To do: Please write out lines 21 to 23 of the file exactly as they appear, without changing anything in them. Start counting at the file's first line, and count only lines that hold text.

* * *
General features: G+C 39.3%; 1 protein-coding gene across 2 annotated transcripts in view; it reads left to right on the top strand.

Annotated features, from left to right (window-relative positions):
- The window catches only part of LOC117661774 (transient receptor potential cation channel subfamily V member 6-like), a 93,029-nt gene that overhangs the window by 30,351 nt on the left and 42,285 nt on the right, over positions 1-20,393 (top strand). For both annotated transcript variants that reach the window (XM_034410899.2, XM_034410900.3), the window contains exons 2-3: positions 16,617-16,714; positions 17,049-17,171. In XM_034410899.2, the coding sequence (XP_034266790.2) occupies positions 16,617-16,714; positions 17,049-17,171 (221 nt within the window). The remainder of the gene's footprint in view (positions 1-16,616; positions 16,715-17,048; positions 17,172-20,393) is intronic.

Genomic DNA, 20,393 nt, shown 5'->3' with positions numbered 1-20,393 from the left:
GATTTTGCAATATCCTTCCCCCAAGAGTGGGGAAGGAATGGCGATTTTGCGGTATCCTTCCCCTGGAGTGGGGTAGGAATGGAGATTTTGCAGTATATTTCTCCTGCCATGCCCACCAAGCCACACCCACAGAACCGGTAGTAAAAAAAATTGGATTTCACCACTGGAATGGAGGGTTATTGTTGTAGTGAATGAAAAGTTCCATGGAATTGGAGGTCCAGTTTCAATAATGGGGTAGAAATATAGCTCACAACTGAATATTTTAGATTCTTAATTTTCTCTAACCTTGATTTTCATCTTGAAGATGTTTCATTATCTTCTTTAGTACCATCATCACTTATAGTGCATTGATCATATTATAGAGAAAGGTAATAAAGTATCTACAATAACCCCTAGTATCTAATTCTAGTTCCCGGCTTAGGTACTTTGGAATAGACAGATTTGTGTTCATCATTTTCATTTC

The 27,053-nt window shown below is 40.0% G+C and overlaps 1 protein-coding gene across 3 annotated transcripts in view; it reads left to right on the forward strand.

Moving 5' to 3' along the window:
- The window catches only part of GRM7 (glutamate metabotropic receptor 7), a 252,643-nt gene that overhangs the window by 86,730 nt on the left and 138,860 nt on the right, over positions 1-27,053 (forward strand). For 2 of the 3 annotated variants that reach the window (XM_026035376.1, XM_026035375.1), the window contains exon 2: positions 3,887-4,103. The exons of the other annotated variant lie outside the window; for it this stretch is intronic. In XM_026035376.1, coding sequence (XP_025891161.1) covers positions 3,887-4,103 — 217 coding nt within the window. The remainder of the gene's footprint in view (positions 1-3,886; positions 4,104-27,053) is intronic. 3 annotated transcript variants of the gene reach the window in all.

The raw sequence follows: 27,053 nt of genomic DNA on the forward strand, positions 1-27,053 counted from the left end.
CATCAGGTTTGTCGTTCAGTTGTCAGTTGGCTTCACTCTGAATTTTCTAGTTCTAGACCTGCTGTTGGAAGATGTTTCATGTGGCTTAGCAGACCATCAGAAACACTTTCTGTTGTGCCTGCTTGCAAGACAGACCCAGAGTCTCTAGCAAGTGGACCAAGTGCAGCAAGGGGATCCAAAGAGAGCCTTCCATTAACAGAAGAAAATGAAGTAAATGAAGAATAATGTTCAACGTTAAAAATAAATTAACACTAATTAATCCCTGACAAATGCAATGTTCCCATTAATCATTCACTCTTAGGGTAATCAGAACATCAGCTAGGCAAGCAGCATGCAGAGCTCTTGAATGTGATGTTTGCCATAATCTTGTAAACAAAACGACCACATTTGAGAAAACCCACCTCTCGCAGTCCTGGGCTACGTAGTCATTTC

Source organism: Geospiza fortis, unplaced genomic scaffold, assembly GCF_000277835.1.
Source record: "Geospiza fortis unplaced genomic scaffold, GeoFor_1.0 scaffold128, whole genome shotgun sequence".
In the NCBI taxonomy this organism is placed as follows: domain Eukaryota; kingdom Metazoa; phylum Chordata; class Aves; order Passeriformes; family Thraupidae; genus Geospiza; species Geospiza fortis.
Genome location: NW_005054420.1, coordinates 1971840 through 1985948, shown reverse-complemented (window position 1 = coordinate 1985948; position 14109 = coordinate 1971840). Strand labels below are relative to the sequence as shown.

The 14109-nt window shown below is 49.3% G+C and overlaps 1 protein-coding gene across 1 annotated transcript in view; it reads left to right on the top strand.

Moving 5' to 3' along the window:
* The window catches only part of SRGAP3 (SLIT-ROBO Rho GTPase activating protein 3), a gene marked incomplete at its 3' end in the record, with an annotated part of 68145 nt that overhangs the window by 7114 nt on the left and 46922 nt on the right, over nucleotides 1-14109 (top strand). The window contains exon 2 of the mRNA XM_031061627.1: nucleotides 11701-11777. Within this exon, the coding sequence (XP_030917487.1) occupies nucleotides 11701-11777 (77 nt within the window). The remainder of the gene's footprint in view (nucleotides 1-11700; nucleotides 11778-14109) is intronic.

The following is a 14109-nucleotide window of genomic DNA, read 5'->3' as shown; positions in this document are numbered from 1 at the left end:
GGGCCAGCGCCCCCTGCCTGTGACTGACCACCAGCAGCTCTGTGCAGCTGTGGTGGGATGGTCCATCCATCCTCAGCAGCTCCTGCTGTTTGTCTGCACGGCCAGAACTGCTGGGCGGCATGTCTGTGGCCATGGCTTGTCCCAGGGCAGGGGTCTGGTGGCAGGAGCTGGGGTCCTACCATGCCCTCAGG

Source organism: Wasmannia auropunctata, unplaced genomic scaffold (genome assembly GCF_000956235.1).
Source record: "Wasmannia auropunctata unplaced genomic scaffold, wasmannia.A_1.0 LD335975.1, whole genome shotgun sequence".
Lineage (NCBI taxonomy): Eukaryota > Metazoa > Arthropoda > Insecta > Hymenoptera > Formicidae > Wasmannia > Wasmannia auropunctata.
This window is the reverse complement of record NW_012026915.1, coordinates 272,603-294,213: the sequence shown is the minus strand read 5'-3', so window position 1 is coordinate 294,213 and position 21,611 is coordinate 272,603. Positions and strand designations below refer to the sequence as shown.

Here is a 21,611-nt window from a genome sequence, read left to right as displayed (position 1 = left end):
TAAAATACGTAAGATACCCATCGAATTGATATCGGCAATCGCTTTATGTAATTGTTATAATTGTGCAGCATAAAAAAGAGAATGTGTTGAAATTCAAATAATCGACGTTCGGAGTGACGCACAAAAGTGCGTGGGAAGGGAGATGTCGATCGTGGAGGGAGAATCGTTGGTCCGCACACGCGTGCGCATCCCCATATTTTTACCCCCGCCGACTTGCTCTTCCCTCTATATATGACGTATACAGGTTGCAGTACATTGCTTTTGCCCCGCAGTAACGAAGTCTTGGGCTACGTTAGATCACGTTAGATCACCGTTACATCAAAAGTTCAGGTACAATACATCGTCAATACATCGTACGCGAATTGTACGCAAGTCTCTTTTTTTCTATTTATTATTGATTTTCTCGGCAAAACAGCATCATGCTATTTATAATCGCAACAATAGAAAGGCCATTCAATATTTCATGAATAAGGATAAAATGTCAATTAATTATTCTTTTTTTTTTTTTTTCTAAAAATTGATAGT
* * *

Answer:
Source record: "Wasmannia auropunctata unplaced genomic scaffold, wasmannia.A_1.0 LD335975.1, whole genome shotgun sequence".
Lineage (NCBI taxonomy): Eukaryota > Metazoa > Arthropoda > Insecta > Hymenoptera > Formicidae > Wasmannia > Wasmannia auropunctata.
This window is the reverse complement of record NW_012026915.1, coordinates 272,603-294,213: the sequence shown is the minus strand read 5'-3', so window position 1 is coordinate 294,213 and position 21,611 is coordinate 272,603. Positions and strand designations below refer to the sequence as shown.